As has been so painfully apparent to those who have tracked these discussions, the only person here with a belief-based agenda seems to be you. I appreciate the impressive amount of time, energy and talent you have put into your effort to support that agenda; it has clearly produced some very useful information. But your insistence that TIGHAR is driven by some kind of dogma where none exists is wearisome and distracts from the good faith efforts represented in this research.
"Credibility is Everything"
 
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Monty Fowler

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Re: The Question of 2-2-V-1
« Reply #731 on: March 25, 2014, 12:09:07 PM »

Mr. Pearce - I'm sure you would be more than welcome to come to Dayton and put your money where your mouth is, so to speak.

Unless that would be to inconvenient, that is.

LTM, who remembers what a hypothesis is,
Monty Fowler, TIGHAR No. 2189 CER
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Mark Pearce

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Re: The Question of 2-2-V-1
« Reply #732 on: March 25, 2014, 12:11:07 PM »



It isn't whether it "could", Mark, it's whether it "did".

Odd, but however firmly some may hold "firmly to the belief that 2-2-V-1 is a piece of AE's Lockheed", you seem to hold very firmly that it is not, in fact that it cannot be.  I well see the challenges, but where is your proof that you would so passionately have others abandon the search?

Doesn't appear to be an "inconvenient truth" to me, it appears to be more as Ric has already addressed.  Much more is understood today than when that was published 22 years ago...


That famous phrase attributed to Carl Sagan comes to mind-

"Extraordinary claims require extraordinary evidence."

The burden is on you Jeff to prove the piece came from Earhart's Lockheed.  It's not on me to prove it did not. 

Yes, I agree, much more is understood today... about ALCLAD markings.

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JNev

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Re: The Question of 2-2-V-1
« Reply #733 on: March 25, 2014, 12:24:01 PM »



"...the PBY's are still too heavy by all I've been able to learn; the B-17 has a very regulated rivet pattern where #3 brazier AD rivets attach .032" skins over waffle plating (corrugated underskins);

[I agree Ric...]

Remember Jeff, the PBY was skinned with .030" sheet above the waterline, and .030" material was to be repaired with .032" sheet.  The rivet size to be used in repairs?... well the 'rules' may not have always been followed religiously by repair men... at Canton Island and at other repair Sub-Depots. 

So now "anything goes"... tell ya what, why don't you find us some examples of repairs using large numbers of undersized / improper style rivets and I'd be happy to consider that more seriously. 

While you are at it, remember we're talking about a 'double jeopardy' ship here - she had to have been repaired, flown and then have come to grief whereas an old repair panel could be salvaged or ripped from her in some fashion.

Quote
The web page devoted to the B-17 crash site in the Olympic Mountains shows other areas besides the wings that may be riveted with AN455-AD3 rivets.  Study the photos of the vertical stabilizer.  The photos on the page can be super-sized.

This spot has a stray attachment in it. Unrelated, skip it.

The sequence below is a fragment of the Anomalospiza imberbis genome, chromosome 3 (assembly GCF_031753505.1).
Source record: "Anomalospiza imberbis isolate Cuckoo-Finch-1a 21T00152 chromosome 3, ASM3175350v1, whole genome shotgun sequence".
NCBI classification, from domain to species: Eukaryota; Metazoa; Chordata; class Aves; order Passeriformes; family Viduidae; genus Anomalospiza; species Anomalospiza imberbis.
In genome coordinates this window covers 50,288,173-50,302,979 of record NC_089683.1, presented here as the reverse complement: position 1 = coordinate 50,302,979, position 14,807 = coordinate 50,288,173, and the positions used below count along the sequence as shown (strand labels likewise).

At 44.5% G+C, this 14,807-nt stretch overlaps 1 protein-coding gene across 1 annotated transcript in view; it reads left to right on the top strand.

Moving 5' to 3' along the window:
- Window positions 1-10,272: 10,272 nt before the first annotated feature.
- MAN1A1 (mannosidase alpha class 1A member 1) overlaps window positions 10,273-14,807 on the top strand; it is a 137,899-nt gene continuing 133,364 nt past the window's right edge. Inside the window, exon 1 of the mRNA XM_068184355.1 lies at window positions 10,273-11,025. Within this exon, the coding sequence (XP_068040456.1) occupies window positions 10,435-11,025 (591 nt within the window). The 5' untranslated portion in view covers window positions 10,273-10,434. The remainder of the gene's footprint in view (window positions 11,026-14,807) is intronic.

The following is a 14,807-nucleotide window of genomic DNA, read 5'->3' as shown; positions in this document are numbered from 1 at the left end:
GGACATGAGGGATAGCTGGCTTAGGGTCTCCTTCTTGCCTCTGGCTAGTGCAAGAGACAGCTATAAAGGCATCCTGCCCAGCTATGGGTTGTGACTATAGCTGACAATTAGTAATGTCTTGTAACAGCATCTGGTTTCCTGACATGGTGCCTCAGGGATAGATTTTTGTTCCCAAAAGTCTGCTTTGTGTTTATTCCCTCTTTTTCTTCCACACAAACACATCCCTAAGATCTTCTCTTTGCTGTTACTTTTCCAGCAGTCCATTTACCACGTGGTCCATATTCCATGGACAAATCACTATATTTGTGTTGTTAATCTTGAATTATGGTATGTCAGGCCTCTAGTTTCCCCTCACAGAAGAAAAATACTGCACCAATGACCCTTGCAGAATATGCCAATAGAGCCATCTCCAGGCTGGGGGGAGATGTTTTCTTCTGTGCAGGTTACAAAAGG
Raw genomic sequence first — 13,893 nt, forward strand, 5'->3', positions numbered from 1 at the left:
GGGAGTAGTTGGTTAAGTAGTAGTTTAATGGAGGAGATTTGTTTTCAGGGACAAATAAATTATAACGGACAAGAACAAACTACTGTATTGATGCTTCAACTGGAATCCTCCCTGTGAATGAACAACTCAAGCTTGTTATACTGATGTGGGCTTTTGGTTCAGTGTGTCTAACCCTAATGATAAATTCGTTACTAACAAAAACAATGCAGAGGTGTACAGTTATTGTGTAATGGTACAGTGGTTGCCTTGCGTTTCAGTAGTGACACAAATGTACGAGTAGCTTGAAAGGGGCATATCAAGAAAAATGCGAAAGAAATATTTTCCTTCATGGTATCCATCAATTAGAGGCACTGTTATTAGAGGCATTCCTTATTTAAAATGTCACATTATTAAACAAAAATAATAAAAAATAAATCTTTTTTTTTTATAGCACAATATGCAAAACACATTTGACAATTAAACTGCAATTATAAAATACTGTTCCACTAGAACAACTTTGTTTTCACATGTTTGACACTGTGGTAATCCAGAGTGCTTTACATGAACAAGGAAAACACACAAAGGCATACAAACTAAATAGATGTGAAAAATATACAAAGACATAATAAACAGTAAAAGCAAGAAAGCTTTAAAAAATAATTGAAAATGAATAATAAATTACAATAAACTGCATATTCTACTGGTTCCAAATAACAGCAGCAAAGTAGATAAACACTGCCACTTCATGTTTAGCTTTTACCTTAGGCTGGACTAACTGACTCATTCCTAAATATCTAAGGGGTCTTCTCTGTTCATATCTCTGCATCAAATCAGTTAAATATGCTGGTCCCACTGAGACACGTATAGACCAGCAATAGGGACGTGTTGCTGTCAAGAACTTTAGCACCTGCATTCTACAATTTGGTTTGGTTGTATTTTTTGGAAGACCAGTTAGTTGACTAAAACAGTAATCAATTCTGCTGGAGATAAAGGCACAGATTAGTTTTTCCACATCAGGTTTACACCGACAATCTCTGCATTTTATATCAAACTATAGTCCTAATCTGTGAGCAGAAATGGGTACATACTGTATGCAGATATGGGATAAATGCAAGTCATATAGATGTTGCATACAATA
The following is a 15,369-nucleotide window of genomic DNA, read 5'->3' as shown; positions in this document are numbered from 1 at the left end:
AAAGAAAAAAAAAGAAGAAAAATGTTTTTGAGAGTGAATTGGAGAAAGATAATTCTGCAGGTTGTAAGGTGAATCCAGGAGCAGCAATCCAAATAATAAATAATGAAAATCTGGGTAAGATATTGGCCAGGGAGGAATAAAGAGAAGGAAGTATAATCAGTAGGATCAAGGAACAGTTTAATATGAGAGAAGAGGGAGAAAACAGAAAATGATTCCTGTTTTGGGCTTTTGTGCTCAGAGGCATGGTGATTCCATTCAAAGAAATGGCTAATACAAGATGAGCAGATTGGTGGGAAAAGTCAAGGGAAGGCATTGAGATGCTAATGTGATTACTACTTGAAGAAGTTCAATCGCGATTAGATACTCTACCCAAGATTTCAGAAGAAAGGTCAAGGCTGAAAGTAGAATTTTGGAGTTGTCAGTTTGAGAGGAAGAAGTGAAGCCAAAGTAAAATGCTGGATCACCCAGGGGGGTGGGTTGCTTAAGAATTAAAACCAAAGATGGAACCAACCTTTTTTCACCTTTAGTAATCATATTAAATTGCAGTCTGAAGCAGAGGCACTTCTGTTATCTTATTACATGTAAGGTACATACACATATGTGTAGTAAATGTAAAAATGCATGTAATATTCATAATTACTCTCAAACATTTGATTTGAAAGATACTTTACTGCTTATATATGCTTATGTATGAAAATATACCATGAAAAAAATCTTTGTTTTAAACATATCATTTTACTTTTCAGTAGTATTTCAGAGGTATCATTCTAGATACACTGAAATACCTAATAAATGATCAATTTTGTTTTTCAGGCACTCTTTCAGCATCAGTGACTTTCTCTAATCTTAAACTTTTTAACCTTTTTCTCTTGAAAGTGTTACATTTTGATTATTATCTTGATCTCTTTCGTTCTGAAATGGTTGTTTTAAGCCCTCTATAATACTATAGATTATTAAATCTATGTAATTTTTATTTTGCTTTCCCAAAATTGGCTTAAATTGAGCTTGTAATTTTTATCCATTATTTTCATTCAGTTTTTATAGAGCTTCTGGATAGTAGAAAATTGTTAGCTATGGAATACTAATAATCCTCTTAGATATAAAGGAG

http://746project.wordpress.com/parts/


Maybe.  Maybe we'll get to see, I'm sure.  Why didn't you lay a scale on that, would have been nice...

Quote
All of the exterior skin on this plane, which was reportedly built by Lockheed late in the war, appears to be riveted with those "old-style" brazier head rivets- once thought by many here to be obsolete by the time of WW2.  We now know that was not the case.

Point?

Quote
Another interesting discovery on that web page- one photograph shows the Alcoa stamp running at an angle to the rivet line, very similar to what we see in 2-2-V-1.

http://746project.files.wordpress.com/2012/11/dsc02121.jpg



It isn't the 'rivet line' alignment that counts, it is the grain line, i.e. direction of rolling, that counts.  I can't discern grain direction in this picture except for what appear to be roller marks (light 'tooling' marks) on the metal surface - which happen to align with the printed characters...
- Jeff Neville

Former Member 3074R
 
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JNev

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Re: The Question of 2-2-V-1
« Reply #734 on: March 25, 2014, 12:28:44 PM »



It isn't whether it "could", Mark, it's whether it "did".

Odd, but however firmly some may hold "firmly to the belief that 2-2-V-1 is a piece of AE's Lockheed", you seem to hold very firmly that it is not, in fact that it cannot be.  I well see the challenges, but where is your proof that you would so passionately have others abandon the search?

Doesn't appear to be an "inconvenient truth" to me, it appears to be more as Ric has already addressed.  Much more is understood today than when that was published 22 years ago...


That famous phrase attributed to Carl Sagan comes to mind-

"Extraordinary claims require extraordinary evidence."

The burden is on you Jeff to prove the piece came from Earhart's Lockheed.  It's not on me to prove it did not. 

Yes, I agree, much more is understood today... about ALCLAD markings.

Mark, with all due respect, I don't claim to have 'proof' in-hand - just confidence.  I am living up to my burden, thanks.

You've mostly provided some challenges, worthy often enough, and some very interesting research material that has been helpful - but now you've clearly established a gloves-off intent to prove those of us who 'seek' to be 'wrong' - so I think you have just stepped into a certain 'burden' all your own by your own assertions.

Just MHO, of course - but since you had the cheek to make the point...
- Jeff Neville

Former Member 3074R